Identifier

etd-05192010-064633

Degree

Master of Science in Mechanical Engineering (MSME)

Department

Mechanical Engineering

Document Type

Thesis

Abstract

Piezoelectric materials have the ability to provide desired transformation from mechanical to electrical energy and vice versa. When a mechanical force is applied to the piezoelectric material an electrical voltage is generated and when an electrical voltage is applied to the piezoelectric material it gets strained or deformed. Owing to these characteristics piezoelectric materials can be used as a sensor, an actuator, as well as a power generation unit. The high brittleness property of the original piezoelectric material is one of the major constraints in using them in the engineering applications. In order to overcome this disadvantage the composite piezoelectric materials were developed. The piezoelectric fiber composite product is flexible and can sustain the extensive deformation without being damaged, and is compatible with the composite structures’ processing procedure; which makes it, an ideal material to be used as an embedded sensor & a force actuator within the composite structures. The smart joint can be designed to have the piezoelectric materials embedded in them, the piezoelectric materials can detect the various loads that act on the composite joint and could provide the required counter-balancing force to the excitation forces acting on the joint; and thereby could reduce or even eliminate the effects of stress concentrations at the composite joint. A high stress concentration is one of the principal causes of structural failures. In this work our main objectives are to study the sensing and force generation capabilities of various commercially available composite piezoelectric configurations through series of experimentations and to compare their performances in order to use them in the smart joint applications. Firstly, the sensing capabilities of these products were investigated at various input frequencies and amplitudes of the dynamic loads. Secondly, the tensile and bending force generation capabilities of these products were inspected with respect to various input excitation voltages. The results of these experiments depict that the voltage signals generated from these products are proportional to amplitudes of mechanical movement, with good response at high frequency, even at micrometer deformation domain; but the force generation is relatively low under the current input conditions and configuration under study.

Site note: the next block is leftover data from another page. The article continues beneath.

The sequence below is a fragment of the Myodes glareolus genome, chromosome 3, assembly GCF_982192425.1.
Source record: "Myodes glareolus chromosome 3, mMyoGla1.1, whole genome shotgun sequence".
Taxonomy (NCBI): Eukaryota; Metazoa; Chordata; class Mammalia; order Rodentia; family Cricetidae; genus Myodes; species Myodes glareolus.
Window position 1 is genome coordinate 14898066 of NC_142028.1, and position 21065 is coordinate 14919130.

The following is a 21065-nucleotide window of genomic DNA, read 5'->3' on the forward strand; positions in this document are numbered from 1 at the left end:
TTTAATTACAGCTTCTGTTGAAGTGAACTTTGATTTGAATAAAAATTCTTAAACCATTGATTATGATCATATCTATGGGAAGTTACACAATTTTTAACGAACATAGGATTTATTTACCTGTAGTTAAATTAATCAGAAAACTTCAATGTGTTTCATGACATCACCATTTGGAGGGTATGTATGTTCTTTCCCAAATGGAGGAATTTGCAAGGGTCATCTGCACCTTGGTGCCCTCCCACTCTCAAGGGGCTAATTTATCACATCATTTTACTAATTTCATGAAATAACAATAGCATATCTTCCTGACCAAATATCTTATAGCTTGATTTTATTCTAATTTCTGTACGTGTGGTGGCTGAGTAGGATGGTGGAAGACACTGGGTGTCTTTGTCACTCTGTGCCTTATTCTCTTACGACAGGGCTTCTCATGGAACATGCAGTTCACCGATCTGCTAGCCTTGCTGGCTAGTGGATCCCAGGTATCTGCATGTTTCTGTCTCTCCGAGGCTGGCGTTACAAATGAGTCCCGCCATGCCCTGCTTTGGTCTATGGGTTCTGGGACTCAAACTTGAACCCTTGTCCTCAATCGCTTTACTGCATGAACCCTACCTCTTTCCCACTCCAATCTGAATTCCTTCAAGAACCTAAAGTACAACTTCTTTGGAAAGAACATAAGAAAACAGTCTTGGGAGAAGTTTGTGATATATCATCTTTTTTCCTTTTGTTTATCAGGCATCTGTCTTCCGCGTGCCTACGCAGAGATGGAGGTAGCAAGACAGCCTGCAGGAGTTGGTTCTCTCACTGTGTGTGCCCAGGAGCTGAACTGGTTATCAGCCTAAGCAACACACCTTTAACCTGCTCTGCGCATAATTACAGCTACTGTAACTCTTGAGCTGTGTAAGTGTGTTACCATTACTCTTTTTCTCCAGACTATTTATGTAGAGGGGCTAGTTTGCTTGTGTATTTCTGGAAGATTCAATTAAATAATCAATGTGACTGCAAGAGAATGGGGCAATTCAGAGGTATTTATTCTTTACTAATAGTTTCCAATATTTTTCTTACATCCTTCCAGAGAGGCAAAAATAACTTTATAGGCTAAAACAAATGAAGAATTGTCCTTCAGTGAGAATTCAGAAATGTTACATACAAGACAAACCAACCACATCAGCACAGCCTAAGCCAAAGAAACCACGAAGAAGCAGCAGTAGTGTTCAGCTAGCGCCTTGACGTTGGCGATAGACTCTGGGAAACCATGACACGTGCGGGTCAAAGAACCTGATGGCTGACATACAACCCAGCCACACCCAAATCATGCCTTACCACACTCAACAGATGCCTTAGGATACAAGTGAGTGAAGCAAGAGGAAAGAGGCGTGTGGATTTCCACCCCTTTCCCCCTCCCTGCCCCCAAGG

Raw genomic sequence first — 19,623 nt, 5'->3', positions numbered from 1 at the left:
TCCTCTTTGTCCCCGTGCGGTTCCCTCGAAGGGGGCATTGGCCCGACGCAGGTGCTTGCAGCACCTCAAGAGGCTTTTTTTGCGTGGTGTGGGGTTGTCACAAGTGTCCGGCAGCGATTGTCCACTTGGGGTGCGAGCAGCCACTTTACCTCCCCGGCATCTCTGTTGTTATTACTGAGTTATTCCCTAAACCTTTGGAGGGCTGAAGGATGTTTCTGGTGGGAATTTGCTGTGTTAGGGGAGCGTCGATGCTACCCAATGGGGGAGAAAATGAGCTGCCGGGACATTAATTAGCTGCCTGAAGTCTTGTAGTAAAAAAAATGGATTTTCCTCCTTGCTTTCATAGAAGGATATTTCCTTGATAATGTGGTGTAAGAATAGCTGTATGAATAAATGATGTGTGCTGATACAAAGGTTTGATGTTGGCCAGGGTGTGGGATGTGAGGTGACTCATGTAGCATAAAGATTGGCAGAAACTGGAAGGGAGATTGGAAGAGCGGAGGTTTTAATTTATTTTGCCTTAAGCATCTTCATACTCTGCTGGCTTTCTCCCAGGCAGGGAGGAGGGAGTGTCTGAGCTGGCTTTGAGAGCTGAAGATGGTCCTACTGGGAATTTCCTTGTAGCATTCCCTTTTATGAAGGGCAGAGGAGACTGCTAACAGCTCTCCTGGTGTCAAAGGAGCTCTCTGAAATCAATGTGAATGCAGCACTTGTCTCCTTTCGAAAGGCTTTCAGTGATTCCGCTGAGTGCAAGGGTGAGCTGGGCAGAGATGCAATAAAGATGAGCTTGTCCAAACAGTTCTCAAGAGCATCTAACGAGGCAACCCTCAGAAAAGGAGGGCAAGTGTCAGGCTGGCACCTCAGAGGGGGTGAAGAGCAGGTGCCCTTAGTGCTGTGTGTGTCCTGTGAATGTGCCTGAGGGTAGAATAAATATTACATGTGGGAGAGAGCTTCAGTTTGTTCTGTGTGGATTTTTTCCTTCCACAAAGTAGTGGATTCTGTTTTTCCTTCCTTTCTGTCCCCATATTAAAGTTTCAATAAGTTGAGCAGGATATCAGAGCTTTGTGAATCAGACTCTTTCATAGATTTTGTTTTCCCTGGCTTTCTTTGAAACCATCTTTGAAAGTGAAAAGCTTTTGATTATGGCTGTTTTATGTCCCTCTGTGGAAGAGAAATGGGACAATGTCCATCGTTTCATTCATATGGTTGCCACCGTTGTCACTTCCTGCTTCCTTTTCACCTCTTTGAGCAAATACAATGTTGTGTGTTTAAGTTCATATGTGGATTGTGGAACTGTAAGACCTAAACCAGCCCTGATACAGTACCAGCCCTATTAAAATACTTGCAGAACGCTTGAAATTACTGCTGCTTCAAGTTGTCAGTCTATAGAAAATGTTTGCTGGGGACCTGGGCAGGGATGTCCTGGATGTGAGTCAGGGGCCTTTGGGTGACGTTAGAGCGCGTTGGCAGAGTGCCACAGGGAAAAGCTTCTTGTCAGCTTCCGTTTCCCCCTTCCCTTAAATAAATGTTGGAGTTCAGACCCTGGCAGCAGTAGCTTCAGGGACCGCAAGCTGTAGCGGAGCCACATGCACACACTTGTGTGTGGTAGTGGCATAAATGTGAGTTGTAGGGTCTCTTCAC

Date

2010

Document Availability at the Time of Submission

Release the entire work immediately for access worldwide.

Committee Chair

Wahab, M. A.

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